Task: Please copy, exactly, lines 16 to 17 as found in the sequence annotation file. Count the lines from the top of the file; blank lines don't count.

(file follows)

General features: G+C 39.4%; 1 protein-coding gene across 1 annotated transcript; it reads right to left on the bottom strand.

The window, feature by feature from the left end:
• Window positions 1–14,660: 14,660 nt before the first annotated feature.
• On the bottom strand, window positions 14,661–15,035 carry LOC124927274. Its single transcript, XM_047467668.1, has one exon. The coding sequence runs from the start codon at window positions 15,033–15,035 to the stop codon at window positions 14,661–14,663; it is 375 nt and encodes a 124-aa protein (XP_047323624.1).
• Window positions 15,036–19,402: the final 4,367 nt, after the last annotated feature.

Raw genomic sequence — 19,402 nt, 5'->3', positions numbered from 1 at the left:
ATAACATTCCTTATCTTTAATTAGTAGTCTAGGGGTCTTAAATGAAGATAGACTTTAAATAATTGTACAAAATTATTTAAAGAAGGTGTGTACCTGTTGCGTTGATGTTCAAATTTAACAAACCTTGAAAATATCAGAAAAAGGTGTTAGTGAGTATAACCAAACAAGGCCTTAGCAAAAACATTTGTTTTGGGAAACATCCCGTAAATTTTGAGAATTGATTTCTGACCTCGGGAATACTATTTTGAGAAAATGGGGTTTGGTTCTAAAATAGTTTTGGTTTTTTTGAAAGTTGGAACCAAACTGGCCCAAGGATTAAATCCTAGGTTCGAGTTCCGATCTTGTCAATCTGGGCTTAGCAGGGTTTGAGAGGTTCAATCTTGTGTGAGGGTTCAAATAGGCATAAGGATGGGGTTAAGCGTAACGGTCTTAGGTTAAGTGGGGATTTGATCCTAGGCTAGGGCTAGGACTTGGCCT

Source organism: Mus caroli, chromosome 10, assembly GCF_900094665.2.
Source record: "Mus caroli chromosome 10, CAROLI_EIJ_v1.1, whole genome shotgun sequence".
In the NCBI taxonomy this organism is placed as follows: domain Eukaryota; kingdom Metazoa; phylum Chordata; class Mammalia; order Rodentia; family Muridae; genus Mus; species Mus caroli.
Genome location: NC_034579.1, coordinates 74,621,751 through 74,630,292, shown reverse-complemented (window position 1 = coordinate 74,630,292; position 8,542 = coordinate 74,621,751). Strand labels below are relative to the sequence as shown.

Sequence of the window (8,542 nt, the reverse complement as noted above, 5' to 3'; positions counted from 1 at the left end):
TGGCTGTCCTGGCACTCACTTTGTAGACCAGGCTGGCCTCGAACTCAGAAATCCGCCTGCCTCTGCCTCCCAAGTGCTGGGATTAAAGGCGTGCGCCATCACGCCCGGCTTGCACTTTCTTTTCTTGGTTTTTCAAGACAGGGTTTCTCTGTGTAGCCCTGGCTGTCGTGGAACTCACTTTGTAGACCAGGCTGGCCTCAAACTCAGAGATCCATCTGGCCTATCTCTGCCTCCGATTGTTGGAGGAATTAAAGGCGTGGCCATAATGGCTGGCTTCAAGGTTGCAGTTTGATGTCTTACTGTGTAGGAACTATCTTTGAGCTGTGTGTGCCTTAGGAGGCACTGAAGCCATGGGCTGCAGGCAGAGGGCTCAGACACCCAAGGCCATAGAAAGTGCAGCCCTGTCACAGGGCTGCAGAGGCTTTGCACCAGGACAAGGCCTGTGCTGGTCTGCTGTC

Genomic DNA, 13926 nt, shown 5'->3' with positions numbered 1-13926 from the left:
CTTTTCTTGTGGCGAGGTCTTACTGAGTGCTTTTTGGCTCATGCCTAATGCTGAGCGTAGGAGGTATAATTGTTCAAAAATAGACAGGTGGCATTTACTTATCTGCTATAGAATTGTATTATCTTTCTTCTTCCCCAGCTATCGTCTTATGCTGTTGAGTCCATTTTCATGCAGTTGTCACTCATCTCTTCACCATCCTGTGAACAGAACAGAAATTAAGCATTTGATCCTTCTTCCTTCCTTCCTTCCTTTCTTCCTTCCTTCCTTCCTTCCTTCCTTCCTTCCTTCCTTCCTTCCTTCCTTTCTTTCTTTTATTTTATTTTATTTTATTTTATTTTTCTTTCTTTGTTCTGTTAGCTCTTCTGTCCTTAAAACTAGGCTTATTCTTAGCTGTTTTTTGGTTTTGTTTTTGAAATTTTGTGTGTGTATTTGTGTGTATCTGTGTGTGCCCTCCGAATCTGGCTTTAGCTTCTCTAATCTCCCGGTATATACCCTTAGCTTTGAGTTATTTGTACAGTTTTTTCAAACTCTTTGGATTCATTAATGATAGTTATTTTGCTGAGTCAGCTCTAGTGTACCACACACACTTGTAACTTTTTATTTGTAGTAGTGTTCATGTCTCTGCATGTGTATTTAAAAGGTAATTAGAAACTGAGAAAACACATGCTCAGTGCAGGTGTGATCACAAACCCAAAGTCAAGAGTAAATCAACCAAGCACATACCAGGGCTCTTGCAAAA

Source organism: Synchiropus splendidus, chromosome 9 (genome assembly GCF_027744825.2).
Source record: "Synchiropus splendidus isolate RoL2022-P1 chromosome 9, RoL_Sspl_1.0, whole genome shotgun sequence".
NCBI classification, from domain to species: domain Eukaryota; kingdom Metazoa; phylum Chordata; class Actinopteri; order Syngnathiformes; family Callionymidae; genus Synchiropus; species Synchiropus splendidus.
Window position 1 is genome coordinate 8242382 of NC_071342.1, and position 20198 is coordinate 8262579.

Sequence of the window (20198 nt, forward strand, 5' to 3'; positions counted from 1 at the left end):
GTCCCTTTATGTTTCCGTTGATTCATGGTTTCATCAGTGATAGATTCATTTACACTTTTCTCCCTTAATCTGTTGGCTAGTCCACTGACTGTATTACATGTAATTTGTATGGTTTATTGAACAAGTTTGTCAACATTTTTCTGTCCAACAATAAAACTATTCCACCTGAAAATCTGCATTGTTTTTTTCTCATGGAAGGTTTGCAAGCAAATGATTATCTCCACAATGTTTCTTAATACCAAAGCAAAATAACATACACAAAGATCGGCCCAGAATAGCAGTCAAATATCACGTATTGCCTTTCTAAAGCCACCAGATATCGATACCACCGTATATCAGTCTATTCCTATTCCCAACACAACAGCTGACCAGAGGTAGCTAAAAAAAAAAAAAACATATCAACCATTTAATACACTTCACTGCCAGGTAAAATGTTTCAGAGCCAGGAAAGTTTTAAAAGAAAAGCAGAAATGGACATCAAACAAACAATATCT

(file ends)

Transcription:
Source organism: Synchiropus splendidus, chromosome 9 (genome assembly GCF_027744825.2).
Source record: "Synchiropus splendidus isolate RoL2022-P1 chromosome 9, RoL_Sspl_1.0, whole genome shotgun sequence".